Responding to Tragedies with Heartfelt Handmade Donations

Crochet Concupiscence - Impassioned About the Art of Crochetby Kathryn Vercillo

Responding to Tragedies with Heartfelt Handmade Donations by Kathryn VercilloPhoto credit: Allison Stillwell / Foter / CC BY-NC-ND

It happened after Hurricane Sandy. It happened after the Newtown School shootings. It happened after the Boston Marathon bombing. It will happen again after the next extremely difficult event that impacts a community in a tragic way. Crocheters (along with knitters and other crafters) immediately respond by banding together to create and send handmade items to the victims and families of the victims. It may seem like a simple act but this continuous response to tragedy from our generous community has many motivations behind it and many benefits that ripple through the world.

Why We Crochet in the Face of Tragedy

When something terrible happens that frightens all of us who read about it in the news there’s an immediate urge to help somehow. Why do crocheters turn to their craft in the wake of these disasters? There are many reasons:

  • We do this because it is a way that we can contribute. We can’t all send money to help the victims of a tragedy. We can’t all fly to every disaster and give hands-on help to those in need. But we can offer handmade blankets, socks, and hats to those who have been displaced or harmed and need new items.
  • We do this because it offers comfort to others in their time of need. Sometimes the items that we send to the victims of a tragedy aren’t practical or “necessary” but they offer comfort. Blankets, toys and prayer shawls all let the victims of emergencies know that there are others out there who care, who are thinking of them, who want to help. If you’ve ever been the recipient of a handmade item in a time of need then you know the value of this gift.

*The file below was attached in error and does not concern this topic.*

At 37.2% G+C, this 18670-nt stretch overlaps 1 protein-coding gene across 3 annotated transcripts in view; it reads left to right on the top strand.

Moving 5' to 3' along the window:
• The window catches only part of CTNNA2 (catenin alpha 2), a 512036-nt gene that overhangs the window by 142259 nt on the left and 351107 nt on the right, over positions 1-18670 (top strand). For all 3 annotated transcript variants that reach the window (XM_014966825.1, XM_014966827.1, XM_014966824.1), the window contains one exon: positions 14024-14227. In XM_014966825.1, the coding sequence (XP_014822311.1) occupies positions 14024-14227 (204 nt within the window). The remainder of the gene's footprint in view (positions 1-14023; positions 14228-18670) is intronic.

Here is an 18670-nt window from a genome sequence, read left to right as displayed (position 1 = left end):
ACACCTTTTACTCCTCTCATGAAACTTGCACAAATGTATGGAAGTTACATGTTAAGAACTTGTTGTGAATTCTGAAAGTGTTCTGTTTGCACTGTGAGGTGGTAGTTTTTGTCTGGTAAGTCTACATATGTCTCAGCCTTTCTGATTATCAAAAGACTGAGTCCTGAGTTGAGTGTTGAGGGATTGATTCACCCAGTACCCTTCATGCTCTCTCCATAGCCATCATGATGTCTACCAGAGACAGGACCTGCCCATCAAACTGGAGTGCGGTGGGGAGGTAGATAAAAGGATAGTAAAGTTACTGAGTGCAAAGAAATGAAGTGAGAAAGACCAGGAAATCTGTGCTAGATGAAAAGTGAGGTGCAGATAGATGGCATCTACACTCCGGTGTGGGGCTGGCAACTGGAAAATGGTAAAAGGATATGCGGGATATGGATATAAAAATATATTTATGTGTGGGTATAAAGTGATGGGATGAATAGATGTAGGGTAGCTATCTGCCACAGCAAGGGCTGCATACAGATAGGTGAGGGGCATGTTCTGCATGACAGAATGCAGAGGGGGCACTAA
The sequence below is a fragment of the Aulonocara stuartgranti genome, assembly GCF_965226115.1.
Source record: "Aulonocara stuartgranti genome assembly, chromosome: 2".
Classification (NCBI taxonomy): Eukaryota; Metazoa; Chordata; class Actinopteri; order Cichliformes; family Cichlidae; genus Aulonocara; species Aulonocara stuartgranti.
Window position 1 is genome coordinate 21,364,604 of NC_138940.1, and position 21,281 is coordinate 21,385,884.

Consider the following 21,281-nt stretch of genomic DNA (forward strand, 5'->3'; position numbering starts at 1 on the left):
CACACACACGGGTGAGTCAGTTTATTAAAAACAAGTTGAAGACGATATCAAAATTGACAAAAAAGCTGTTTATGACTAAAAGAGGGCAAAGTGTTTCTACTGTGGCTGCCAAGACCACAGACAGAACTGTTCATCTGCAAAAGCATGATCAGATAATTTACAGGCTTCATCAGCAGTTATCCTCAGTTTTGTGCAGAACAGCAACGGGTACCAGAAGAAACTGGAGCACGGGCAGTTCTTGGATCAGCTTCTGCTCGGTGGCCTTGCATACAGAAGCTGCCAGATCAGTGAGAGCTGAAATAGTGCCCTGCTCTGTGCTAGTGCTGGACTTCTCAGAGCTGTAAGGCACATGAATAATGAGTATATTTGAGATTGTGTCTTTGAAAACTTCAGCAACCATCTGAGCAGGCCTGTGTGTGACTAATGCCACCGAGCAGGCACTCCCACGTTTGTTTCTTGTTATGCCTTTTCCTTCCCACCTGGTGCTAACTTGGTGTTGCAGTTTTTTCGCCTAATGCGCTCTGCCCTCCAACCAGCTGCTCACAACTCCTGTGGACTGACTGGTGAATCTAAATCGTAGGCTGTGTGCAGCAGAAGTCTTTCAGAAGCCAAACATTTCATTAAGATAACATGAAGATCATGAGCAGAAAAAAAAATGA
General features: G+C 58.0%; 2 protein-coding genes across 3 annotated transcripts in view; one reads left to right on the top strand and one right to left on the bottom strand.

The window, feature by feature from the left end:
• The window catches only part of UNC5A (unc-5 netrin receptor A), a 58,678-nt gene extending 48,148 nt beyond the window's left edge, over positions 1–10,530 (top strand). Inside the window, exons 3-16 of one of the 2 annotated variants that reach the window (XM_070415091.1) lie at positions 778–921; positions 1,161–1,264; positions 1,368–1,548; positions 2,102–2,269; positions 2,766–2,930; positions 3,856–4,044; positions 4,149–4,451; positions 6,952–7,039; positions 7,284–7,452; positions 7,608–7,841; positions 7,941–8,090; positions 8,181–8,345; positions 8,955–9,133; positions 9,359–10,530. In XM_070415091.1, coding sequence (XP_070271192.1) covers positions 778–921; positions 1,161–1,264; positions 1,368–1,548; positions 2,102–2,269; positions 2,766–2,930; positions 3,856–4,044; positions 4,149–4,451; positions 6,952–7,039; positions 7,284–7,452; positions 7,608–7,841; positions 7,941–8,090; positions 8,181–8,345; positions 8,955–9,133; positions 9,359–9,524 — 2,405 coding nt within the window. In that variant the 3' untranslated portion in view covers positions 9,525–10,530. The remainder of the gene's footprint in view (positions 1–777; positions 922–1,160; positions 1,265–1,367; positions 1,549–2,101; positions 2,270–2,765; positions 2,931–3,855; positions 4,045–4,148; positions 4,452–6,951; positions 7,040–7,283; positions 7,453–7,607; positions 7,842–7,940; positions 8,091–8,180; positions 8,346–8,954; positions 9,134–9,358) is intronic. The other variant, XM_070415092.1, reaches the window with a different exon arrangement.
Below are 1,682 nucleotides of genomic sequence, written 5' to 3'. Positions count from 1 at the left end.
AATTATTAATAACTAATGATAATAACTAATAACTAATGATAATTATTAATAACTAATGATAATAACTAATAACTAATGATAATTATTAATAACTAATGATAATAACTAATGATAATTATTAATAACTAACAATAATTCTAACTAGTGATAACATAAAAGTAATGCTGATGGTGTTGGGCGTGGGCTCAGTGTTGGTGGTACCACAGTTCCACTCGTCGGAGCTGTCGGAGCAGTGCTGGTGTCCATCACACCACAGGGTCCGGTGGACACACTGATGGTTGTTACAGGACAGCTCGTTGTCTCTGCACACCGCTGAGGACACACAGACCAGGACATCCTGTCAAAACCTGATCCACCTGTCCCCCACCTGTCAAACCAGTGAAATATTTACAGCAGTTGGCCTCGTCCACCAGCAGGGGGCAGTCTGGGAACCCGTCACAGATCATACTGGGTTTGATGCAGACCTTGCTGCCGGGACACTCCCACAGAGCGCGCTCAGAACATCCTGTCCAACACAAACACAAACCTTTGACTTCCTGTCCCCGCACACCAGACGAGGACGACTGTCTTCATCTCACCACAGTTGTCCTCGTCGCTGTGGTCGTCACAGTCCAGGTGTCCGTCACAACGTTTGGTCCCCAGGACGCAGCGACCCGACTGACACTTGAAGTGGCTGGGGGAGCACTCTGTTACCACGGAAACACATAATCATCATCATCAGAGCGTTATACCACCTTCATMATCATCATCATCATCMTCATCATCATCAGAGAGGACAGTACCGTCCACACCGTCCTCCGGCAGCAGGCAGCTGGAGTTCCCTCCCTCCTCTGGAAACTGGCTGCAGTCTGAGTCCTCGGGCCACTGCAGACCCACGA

• We do this because it calms us down. Many people are personally hugely emotionally affected by the disasters in the world. It is terrifying to think that a storm could sweep through and take away our homes. It is horrifying to think that we could send our child to school and have them not return home. We don’t know what to do with these feelings but crochet helps. This calming, meditative, healing craft reduces our anxiety. The fact that we can craft for others in need helps us feel more relaxed even in the face of these horrors.

Restoring Balance to the World

There is also something a little bit more magical at work when we crochet as a mass reaction to a big tragedy. It is hard to explain exactly why or how but when something negative happens it helps to balance it out with positive actions. Maybe you believe in an exchange of energy in the universe. Or maybe you have simply seen how responding to a negative situation with a positive, hopeful attitude is immensely powerful and truly creates change. Whatever the reason, generous actions like crocheting for victims visibly restores a sense of balance to the world. We all want to be hopeful. We all want to believe in human goodness. We don’t always know what to do when something shakes our faith in that but we can help restore that faith by acting good ourselves. Donating a lovingly handmade item to a person in need is that type of act of goodness.

How You Can Craft Through the Next Disaster

Next time that you hear about something devastating happening somewhere and you want to help, here’s what you can do:

  • First find out if there are any handmade items that are needed and are already being accepted by existing organizations. For example, when a natural disaster causes homelessness there is often a need for warm blankets and hats, which are frequently accepted by local shelters.
  • Check with your social networks and the crochet bloggers to see if groups are forming to send handmade donations. These groups really do form quickly in the vacuum after any rough event. Check Facebook, Twitter and Ravelry to see what people are saying. Ask on those sites if anyone’s organizing anything.